College students, seldom blessed with excess money, also are among those impacted by the weakened economy. Gov. David A. Paterson's plan to help them acquire loans with interest rates significantly below those of current private loans should prove helpful.
But Paterson also earns criticism for his accompanying proposal to reduce Tuition Assistance Program grants in combination with a $600 tuition increase in public colleges.
As Blair Horner of the New York Public Interest Research Group recently pointed out, ". . . what one hand giveth the other taketh away."
Despite the contradiction -- in fact, because of it -- getting the New York Higher Education Loan Program(NYHELPS) in place is important. A low-cost loan program to help 45,000 students enrolled in a public or private school in New York will pay huge future dividends. It's a crucial piece of the local and statewide effort to attract and retain students -- many of whom could receive as much as $10,000 a year through the program, if already receiving the maximum state and federal aid.
The program would provide $350 million in loans each year. The state would spend $50 million next year to begin, and $10 million annually. The money would fill a cash pool that protects lenders against borrower default, thus easing reluctance to loan to students in these times of tight credit and risk wariness. Colleges will contribute, with a nominal fee based on loan volume participation. Banks would have to underwrite the loans, which the state would support using revenue from tax-exempt bonds.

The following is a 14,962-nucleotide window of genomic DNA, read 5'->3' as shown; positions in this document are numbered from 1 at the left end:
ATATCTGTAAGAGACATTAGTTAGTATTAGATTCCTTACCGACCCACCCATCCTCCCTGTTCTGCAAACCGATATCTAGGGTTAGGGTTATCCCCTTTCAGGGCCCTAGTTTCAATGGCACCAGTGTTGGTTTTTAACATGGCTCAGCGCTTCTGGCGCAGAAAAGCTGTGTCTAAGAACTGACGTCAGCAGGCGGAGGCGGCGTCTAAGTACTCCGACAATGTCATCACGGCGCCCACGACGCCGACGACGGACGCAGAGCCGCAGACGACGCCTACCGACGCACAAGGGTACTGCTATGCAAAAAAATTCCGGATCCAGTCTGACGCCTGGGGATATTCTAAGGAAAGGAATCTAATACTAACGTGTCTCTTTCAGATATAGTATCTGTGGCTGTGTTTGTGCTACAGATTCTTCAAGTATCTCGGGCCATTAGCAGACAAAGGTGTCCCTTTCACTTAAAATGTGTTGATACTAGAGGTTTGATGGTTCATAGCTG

Paterson is on the right track in financing the program despite the state's estimated $15 billion budget deficit. The state, as he said, must stay competitive with other states offering similar incentives, and the benefits to Western New York would be significant.
There are practical caveats, including a proposed increase in the minimum grade point average for eligibility from 1.1 to 1.8, and a requirement that any public pension money received by applicants be counted as income (private pensions already are counted). In addition, students would have to be enrolled at least half time, and have an eligible co-signer in New York.
Moreover, the program would require that borrowers complete a comprehensive Web-based financial literacy program, a component that will go a long way toward helping them manage all kinds of finances in their futures.
Currently, many students are borrowing at double-digit rates up to 17 percent, and the federal government is offering loans up to $5,500. Combine those two factors and there's potential for eternal debt. The governor's plan would lead to average interest rates of about 8 percent on program loans.
Today's students are piecing together their college costs through loans, grants or scholarships and, for some, by tapping money from their parents. Those getting hurt the worst are those who cannot afford high-interest loan rates, putting their credit scores at risk well into the future.
While it would be even better if the governor weren't proposing to cut their financial aid at the same time, this plan could help keep some students in college and should ease the financial burden not only for students but for their families.